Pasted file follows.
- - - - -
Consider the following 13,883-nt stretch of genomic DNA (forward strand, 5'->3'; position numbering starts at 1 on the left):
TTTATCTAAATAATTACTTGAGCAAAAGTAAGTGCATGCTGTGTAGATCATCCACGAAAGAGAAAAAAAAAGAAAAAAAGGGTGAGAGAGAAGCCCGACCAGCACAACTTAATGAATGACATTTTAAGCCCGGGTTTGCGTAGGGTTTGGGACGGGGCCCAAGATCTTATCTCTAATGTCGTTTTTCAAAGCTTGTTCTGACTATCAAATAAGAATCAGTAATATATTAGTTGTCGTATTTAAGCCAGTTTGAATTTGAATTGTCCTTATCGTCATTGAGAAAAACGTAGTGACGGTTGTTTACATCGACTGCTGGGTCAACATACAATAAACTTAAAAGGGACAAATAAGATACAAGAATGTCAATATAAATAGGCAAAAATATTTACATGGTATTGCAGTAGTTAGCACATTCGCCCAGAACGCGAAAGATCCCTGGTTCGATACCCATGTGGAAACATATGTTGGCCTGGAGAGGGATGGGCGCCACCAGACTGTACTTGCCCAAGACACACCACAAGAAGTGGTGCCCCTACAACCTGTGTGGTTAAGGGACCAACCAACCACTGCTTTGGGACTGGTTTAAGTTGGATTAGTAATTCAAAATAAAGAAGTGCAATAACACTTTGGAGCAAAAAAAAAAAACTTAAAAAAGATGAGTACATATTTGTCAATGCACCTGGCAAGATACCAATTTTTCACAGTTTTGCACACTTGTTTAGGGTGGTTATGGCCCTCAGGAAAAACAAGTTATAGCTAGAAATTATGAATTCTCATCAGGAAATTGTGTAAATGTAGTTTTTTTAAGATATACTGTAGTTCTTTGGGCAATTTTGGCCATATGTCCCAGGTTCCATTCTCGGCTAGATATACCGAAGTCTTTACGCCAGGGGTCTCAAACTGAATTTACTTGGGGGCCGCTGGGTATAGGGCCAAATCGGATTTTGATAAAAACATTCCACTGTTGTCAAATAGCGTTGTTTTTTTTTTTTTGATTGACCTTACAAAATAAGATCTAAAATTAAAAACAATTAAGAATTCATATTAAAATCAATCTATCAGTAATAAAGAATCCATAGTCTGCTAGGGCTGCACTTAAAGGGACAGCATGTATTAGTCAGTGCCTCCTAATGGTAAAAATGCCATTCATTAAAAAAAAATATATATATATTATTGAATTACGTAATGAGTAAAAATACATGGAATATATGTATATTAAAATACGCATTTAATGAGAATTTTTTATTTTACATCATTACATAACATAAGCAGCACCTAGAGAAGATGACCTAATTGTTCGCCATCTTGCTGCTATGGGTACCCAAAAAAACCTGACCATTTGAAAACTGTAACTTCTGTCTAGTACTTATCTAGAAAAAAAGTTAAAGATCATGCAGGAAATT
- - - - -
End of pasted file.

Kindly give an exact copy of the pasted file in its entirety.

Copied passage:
Consider the following 13,883-nt stretch of genomic DNA (forward strand, 5'->3'; position numbering starts at 1 on the left):
TTTATCTAAATAATTACTTGAGCAAAAGTAAGTGCATGCTGTGTAGATCATCCACGAAAGAGAAAAAAAAAGAAAAAAAGGGTGAGAGAGAAGCCCGACCAGCACAACTTAATGAATGACATTTTAAGCCCGGGTTTGCGTAGGGTTTGGGACGGGGCCCAAGATCTTATCTCTAATGTCGTTTTTCAAAGCTTGTTCTGACTATCAAATAAGAATCAGTAATATATTAGTTGTCGTATTTAAGCCAGTTTGAATTTGAATTGTCCTTATCGTCATTGAGAAAAACGTAGTGACGGTTGTTTACATCGACTGCTGGGTCAACATACAATAAACTTAAAAGGGACAAATAAGATACAAGAATGTCAATATAAATAGGCAAAAATATTTACATGGTATTGCAGTAGTTAGCACATTCGCCCAGAACGCGAAAGATCCCTGGTTCGATACCCATGTGGAAACATATGTTGGCCTGGAGAGGGATGGGCGCCACCAGACTGTACTTGCCCAAGACACACCACAAGAAGTGGTGCCCCTACAACCTGTGTGGTTAAGGGACCAACCAACCACTGCTTTGGGACTGGTTTAAGTTGGATTAGTAATTCAAAATAAAGAAGTGCAATAACACTTTGGAGCAAAAAAAAAAAACTTAAAAAAGATGAGTACATATTTGTCAATGCACCTGGCAAGATACCAATTTTTCACAGTTTTGCACACTTGTTTAGGGTGGTTATGGCCCTCAGGAAAAACAAGTTATAGCTAGAAATTATGAATTCTCATCAGGAAATTGTGTAAATGTAGTTTTTTTAAGATATACTGTAGTTCTTTGGGCAATTTTGGCCATATGTCCCAGGTTCCATTCTCGGCTAGATATACCGAAGTCTTTACGCCAGGGGTCTCAAACTGAATTTACTTGGGGGCCGCTGGGTATAGGGCCAAATCGGATTTTGATAAAAACATTCCACTGTTGTCAAATAGCGTTGTTTTTTTTTTTTTGATTGACCTTACAAAATAAGATCTAAAATTAAAAACAATTAAGAATTCATATTAAAATCAATCTATCAGTAATAAAGAATCCATAGTCTGCTAGGGCTGCACTTAAAGGGACAGCATGTATTAGTCAGTGCCTCCTAATGGTAAAAATGCCATTCATTAAAAAAAAATATATATATATTATTGAATTACGTAATGAGTAAAAATACATGGAATATATGTATATTAAAATACGCATTTAATGAGAATTTTTTATTTTACATCATTACATAACATAAGCAGCACCTAGAGAAGATGACCTAATTGTTCGCCATCTTGCTGCTATGGGTACCCAAAAAAACCTGACCATTTGAAAACTGTAACTTCTGTCTAGTACTTATCTAGAAAAAAAGTTAAAGATCATGCAGGAAATT